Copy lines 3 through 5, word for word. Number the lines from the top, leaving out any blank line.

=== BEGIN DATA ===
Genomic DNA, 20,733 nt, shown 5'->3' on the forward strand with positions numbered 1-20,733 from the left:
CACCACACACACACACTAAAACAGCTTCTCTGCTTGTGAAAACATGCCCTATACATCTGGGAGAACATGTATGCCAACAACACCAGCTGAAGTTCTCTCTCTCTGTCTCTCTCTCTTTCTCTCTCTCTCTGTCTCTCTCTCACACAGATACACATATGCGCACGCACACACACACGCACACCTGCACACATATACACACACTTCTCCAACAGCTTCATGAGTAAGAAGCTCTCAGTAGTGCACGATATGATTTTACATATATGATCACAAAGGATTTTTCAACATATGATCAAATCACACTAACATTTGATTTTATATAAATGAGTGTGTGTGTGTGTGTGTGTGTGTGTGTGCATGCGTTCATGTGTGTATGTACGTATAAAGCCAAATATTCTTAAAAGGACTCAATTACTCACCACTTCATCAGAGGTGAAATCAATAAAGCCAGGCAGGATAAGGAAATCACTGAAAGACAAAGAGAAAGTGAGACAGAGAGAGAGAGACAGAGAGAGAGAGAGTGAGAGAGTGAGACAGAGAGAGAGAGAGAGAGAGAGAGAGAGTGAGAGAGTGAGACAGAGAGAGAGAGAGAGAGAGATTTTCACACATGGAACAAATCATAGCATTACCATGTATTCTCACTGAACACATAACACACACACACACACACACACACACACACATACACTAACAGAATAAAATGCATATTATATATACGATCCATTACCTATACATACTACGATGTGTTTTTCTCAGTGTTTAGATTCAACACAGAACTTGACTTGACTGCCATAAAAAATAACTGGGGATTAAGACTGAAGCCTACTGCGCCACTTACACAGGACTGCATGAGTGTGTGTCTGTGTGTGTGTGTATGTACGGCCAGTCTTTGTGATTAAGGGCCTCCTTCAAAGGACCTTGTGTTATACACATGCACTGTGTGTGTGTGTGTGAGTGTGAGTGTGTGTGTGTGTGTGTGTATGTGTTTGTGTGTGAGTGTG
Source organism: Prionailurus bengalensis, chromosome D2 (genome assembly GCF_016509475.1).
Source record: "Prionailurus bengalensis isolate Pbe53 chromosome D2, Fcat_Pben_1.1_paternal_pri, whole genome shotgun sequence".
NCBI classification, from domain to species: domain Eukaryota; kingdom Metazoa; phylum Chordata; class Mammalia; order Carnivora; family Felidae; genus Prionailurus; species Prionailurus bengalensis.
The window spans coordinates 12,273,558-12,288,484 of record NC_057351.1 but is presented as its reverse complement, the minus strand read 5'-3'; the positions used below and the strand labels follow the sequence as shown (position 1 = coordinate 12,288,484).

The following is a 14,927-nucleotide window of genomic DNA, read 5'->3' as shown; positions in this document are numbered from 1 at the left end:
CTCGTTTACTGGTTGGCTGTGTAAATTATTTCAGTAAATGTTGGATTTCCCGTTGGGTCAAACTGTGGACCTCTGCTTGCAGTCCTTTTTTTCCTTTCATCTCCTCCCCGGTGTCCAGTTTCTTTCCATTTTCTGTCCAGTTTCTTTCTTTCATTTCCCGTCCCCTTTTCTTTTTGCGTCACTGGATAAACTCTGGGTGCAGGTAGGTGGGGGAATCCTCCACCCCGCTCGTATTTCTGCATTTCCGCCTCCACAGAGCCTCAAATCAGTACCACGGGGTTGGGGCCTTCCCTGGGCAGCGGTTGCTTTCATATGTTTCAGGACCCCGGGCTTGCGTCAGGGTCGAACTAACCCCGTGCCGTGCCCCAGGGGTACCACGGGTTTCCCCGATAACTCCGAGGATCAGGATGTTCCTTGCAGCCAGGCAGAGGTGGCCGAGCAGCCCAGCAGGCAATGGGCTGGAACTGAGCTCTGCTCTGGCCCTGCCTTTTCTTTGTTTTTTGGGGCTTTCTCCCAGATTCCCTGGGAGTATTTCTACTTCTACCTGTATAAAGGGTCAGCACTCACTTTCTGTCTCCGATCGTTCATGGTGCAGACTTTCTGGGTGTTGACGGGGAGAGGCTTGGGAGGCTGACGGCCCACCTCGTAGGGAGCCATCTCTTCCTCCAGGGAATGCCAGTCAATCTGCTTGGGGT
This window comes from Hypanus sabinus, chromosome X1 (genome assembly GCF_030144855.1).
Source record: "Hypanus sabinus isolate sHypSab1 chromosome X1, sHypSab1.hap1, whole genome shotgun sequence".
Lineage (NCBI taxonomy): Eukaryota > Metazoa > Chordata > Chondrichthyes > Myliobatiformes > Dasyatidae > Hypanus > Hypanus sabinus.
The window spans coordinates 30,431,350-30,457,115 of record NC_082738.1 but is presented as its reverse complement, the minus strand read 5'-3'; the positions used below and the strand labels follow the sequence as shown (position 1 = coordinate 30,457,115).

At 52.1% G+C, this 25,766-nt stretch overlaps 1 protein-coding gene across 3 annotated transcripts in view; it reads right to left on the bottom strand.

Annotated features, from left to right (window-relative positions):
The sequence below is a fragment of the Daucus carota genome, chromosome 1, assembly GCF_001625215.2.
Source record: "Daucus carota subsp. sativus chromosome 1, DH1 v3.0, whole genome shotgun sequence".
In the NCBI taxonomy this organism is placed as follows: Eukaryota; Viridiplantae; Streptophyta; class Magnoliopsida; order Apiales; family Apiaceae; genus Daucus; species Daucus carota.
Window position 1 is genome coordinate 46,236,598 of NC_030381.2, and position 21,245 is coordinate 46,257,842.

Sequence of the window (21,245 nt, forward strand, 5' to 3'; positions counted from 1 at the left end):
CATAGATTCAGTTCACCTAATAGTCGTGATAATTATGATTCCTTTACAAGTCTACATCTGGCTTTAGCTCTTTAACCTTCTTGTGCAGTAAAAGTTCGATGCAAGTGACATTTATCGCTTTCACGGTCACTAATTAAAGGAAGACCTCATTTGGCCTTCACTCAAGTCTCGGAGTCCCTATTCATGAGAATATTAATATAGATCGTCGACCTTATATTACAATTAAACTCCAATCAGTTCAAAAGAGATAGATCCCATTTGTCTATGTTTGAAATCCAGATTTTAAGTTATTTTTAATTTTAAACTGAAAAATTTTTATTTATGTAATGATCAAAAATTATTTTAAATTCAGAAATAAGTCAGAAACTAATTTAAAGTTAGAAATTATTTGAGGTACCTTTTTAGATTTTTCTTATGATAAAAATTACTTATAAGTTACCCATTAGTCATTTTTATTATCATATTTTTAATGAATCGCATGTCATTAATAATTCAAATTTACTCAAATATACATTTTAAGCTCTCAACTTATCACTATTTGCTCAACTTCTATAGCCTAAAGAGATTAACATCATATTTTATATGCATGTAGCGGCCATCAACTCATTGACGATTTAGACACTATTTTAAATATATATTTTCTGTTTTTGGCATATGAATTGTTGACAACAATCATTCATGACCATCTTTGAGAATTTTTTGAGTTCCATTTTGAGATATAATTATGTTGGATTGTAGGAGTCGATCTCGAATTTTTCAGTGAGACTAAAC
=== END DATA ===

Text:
Source organism: Prionailurus bengalensis, chromosome D2 (genome assembly GCF_016509475.1).
Source record: "Prionailurus bengalensis isolate Pbe53 chromosome D2, Fcat_Pben_1.1_paternal_pri, whole genome shotgun sequence".
NCBI classification, from domain to species: domain Eukaryota; kingdom Metazoa; phylum Chordata; class Mammalia; order Carnivora; family Felidae; genus Prionailurus; species Prionailurus bengalensis.